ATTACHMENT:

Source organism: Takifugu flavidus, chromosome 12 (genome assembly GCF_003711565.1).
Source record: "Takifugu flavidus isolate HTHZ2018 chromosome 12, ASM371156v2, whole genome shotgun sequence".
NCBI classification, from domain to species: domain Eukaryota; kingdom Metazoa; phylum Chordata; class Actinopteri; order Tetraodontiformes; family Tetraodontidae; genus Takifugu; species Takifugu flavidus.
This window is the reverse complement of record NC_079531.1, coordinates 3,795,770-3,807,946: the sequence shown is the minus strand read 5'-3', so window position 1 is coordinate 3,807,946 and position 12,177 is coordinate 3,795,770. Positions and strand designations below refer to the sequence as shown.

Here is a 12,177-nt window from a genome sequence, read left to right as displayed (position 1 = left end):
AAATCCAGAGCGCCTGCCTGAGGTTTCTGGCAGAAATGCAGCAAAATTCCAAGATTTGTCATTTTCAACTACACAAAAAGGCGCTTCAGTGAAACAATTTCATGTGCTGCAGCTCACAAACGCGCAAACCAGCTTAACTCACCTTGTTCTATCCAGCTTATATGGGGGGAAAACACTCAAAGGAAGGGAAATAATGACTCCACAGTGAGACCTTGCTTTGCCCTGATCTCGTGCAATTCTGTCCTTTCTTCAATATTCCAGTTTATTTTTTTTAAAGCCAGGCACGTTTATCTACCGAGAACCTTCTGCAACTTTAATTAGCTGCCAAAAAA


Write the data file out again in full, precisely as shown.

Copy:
Source organism: Takifugu flavidus, chromosome 12 (genome assembly GCF_003711565.1).
Source record: "Takifugu flavidus isolate HTHZ2018 chromosome 12, ASM371156v2, whole genome shotgun sequence".
NCBI classification, from domain to species: domain Eukaryota; kingdom Metazoa; phylum Chordata; class Actinopteri; order Tetraodontiformes; family Tetraodontidae; genus Takifugu; species Takifugu flavidus.
This window is the reverse complement of record NC_079531.1, coordinates 3,795,770-3,807,946: the sequence shown is the minus strand read 5'-3', so window position 1 is coordinate 3,807,946 and position 12,177 is coordinate 3,795,770. Positions and strand designations below refer to the sequence as shown.

Here is a 12,177-nt window from a genome sequence, read left to right as displayed (position 1 = left end):
AAATCCAGAGCGCCTGCCTGAGGTTTCTGGCAGAAATGCAGCAAAATTCCAAGATTTGTCATTTTCAACTACACAAAAAGGCGCTTCAGTGAAACAATTTCATGTGCTGCAGCTCACAAACGCGCAAACCAGCTTAACTCACCTTGTTCTATCCAGCTTATATGGGGGGAAAACACTCAAAGGAAGGGAAATAATGACTCCACAGTGAGACCTTGCTTTGCCCTGATCTCGTGCAATTCTGTCCTTTCTTCAATATTCCAGTTTATTTTTTTTAAAGCCAGGCACGTTTATCTACCGAGAACCTTCTGCAACTTTAATTAGCTGCCAAAAAA